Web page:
Santo Domingo Things to Do Tips by mikey_e
Santo Domingo Things to Do: 156 reviews and 375 photos
Sculpture outside Museo de Arte Moderno
The is SD's main art gallery and it has a nice collection of Dominican art work. The main floor is reserved for special exhibits (there was an international tile exhibition when we visited), the basement has features on Caribbean artists and the second floor contains the permanent collection. The art work is arranged chronologically and are explanations of the social and political environments in which each of the artists worked, as well as the primary influences on Caribbean art at that time. A word of caution to those who are sensitive to humidity: the Museum has very poor climate control and the top floor is really just a sauna (which can't be good for the art work).
Address: Plaza de la Cultura Juan Pablo Duarte
Phone: (809) 685-2153 al 56
Belfry of the Convento
The Convento de los Dominicos was the first university in the Spanish New World, but this institution was later moved to the Catholic University and the building here returned to its earlier use as a church. It contains Mudejar portals and blue tiles (azulejos, like in Spain), as well as Isabelline (a later form of Gothic architecture) vine decorations. Inside, there are zodiac wheel decorations - they escaped the counter-Reformation's censorship here in Santo Domingo - in the Chapel of the Rosary. We didn't go into the Convento, but it does provide some excellent opportunities for picture taking.
Address: Padre Billini and Hostos
Directions: South of the Catedral
The famed double Gothic window
The Casa Tostado was constructed in 1503 by Francisco Tostado, a scrivener whose son was later killed by a cannonball fired by Drake's men. The truly remarkable feature of this building is the double Gothic window above the entrance - the only one you'll find in this hemisphere (allegedly). Inside is the Museum of the 19th Century Dominican Family. Joanna and I decided to skip this museum, which contains mainly antique furnishings from some of Santo Domingo's better off families.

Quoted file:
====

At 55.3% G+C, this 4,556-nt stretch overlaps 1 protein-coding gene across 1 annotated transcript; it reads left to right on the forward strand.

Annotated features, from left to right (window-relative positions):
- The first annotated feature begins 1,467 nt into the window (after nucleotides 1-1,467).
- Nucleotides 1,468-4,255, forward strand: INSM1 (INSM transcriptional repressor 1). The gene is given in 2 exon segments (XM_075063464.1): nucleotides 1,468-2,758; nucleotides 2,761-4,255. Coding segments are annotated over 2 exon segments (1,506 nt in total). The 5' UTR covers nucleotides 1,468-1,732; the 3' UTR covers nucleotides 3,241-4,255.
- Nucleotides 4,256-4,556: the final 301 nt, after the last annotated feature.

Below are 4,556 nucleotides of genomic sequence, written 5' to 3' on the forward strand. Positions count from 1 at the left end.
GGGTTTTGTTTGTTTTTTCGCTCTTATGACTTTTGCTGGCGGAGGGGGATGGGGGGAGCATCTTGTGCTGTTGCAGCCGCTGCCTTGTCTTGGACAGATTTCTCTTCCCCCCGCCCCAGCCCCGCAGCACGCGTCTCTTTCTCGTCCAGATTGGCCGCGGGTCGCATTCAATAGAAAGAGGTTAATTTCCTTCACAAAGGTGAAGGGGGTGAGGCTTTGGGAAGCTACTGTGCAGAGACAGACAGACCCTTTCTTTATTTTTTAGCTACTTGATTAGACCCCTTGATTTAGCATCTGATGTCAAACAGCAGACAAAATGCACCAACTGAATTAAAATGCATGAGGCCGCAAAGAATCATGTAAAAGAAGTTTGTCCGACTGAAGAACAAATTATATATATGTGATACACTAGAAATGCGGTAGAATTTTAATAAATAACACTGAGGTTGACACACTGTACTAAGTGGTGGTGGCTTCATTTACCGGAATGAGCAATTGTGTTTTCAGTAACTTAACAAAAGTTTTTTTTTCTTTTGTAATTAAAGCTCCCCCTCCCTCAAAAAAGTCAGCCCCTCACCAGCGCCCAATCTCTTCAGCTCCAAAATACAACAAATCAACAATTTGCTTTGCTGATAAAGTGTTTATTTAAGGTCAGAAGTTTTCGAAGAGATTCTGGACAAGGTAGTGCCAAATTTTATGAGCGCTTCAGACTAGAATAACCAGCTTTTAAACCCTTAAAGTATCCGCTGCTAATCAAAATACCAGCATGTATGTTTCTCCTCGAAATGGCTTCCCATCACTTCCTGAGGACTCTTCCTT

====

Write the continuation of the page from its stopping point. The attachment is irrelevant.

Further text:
Address: Billini and Meriño
Directions: On the southwest corner of Plaza Billini
Monument in the Plaza de Cultura
The Plaza de Cultura is a large cultural complex in the norther end of Santo Domingo that contains four museums: Museo de Arte Moderno, Museo del Hombre Dominicano, Museo de Historia y Geografía and Museo de Historia Natural. The Teatro Nacional is also located here. It is a bit of an odd location, given that what surrounds the park is either residential or warehouse type buildings. Nevertheless, this is a beautiful green space with many fountains and outdoor sculptures to entertain you even when you are not inside the museums. My sister and I wandered the grounds, but it appeared that the only institution that was open for visitors when we went (December 2006) was that Museo de Arte Moderno. You should likely check all the museum's before heading out there if you are intent on visiting them all. Nevertheless, the sculpted gardens, some of which have monuments to various famous Dominicans, are quite nice.
Address: Máximo Gómez and Ureña
Directions: North of Gazcue - quite a hike if you do it on foot
Altar de la Patria
The Altar de la Patria is a massive white marble monument to the heroes of the Dominican independence movement. This is where you will find the graves of Mella, Duarte and Sánchez, all members of the group that rebelled against Haitian occupation in the 1840s. Official, you are not supposed to enter the Altar de la Patria in shorts or tanktops, but the guards don't seem to mind (when tourists do it). When we were there, one of the soldiers (who looked 18) was playing on his PS2 and barely noticed our presence.
Address: Parque Independencia
Directions: Towards the western edge of the Parque
Palms in the Parque Independencia
Parque Independencia - that is, inside the walls and not the street - is best described as an oasis. Although it was originally designed to honour the memory of those who fought for and died in the name of Dominican independence, today it provides an impressive get away from the traffic, noise and pollution of the street Parque Independencia - made worse by the fact that this is the pick up spot for most intercity guaguas.The park's centrepiece is Altar de la Patria (see my tip on that attraction) but it also contains beautiful flowers and trees, as well as benches for you to sit on in the shade in order to escape the heat and noise of the city, even if just for a few minutes.